Montana Politics

Dark money troubles but some good news

I know Democrats aren’t perfect when it comes to campaign finances but it’s the Republicans who’ve really screwed up this campaign cycle.

The biggest: the Committee. It’s pretty obvious that the Stop group obscured its funding source for its attack ads targeting Judge Dirk Sandefur in the race for the Montana Supreme Court. Neither of the two similarly named committees said to be funding the ads purchased by Stop reported their contributions.

Commissioner of Political Practices Jon Motl had this to say:

“It seems clear that there is a blatant campaign practice failure-to-report violation by a Montana political committee,” Motl wrote in his ruling. He added the violation of state law “would mean that the Montana public has been deprived of knowing the source of funds and the confirming amount of cash and in-kind expenditures.”

One of the principals in the Stop committee is a name you might be familiar with, Jake Eaton. As Don Pogreba says in a Tweet, “I’m shocked to learn that Jake Eaton is at the center of another sleazy scheme to undermine MT elections. Shocked!” Here’s a little background on Eaton.

Closer to home, Missoula County Republicans haven’t filed any campaign reports for months, despite having spent $7,700 on local legislative races. State Sen. Dick Barrett did a little digging and these are his findings. An excerpt:

Since the beginning of the year, when they started out with zero in the bank, they report that they have had no expenditures – not one penny – even though the (Republican legislative) candidates claim they got that total of $7,700.

According to their last report, they have $20,316.19 in the bank, all of which they say they took in during January and February. But again, contrary to the law, they provide absolutely zero information about where that money came from.

Barrett states that this could be simple negligence but since HD-96 candidate Adam Hertz is one of the party’s executive officers, you’d think they’d be a bit more aware of campaign finance rules.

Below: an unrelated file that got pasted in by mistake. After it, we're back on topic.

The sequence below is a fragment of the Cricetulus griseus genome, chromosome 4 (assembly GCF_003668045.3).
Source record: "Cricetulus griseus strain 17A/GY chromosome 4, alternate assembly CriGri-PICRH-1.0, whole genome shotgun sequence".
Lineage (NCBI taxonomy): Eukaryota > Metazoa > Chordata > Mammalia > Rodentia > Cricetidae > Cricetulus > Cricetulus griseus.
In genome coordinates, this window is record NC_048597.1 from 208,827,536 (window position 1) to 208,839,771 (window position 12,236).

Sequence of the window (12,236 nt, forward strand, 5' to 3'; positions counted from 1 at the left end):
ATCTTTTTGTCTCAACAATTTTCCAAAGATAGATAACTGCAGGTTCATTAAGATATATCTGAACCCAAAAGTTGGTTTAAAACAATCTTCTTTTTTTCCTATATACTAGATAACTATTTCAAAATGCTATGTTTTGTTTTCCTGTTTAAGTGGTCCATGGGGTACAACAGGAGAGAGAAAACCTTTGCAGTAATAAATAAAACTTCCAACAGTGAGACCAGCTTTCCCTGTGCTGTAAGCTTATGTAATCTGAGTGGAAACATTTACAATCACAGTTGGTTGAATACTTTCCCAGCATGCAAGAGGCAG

But there is some good news. U.S District Court Judge Dana Christensen has ruled that Montana’s new campaign disclosure laws can stay — at least for now. There are two other challenges to the law pending in state and federal court.

Called the Disclose Act, it was passed by the Montana Legislature in 2015, and requires more detailed reporting and additional deadlines for political committees.

(AP reporter Matt Volz notes that the lead attorney for Montanans for Community Development, the committee that challenged the disclosure laws, is Anita Milanovich. She’s also Gianforte’s campaign attorney.)

Anyway, it’s a step in the right direction until Citizens United can be overturned.

If you appreciate an independent voice holding Montana politicians accountable and informing voters, and you can throw a few dollars a month our way, we would certainly appreciate it.


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  • How about Tester’s waffling on whether to give the DSCC dirty money back to that Boston law firm?

    Tester already gave his dirty money back…why can’t he allow the organization he heads to give its dirty money back?

    • I could use a link concerning Tester’s waffling on DSCC “dirty money” contributions, Greg, but you’re missing the big picture. This is a post about transparency, disclosure and scuttling Citizens United — all the things that Tester advocates.

        • Geez, I don’t know, Greg, maybe the same reason Zinke takes money from California, Gianforte takes money from New York and Daines takes money from Virginia. Again, you’re missing the big picture: get rid of Citizens United and McCutcheon, and get big money out of our electoral system and you won’t have to ask these questions.

            • Think about it, Greg. I suppose the Democrats could refuse all PAC money and not win any races. At least, at this point, the Democrats I’m familiar with are opposed to Citizens United and would work to overturn it — the Republicans, not so much.

              There are ways to do it: a constitutional amendment or a new Supreme Court ruling. The more likely scenario is a bottom up campaign starting at state and local levels. The recent Montana Legislature’s Disclose Act is an example of chipping away at Citizens United.

              Here’s a relevant article in the Atlantic on challenging Citizens United:


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Pete Talbot

'Papa’ Pete Talbot is first and foremost a grandfather to five wonderful grandchildren. Like many Montanans, he has held numerous jobs over the years: film and video producer, a partner in a marketing and advertising firm, a builder and a property manager. He’s served on local and statewide Democratic Party boards. Pete has also been blogging at various sites for over a decade. Ping-pong and skiing are his favorite diversions. He enjoys bourbon.

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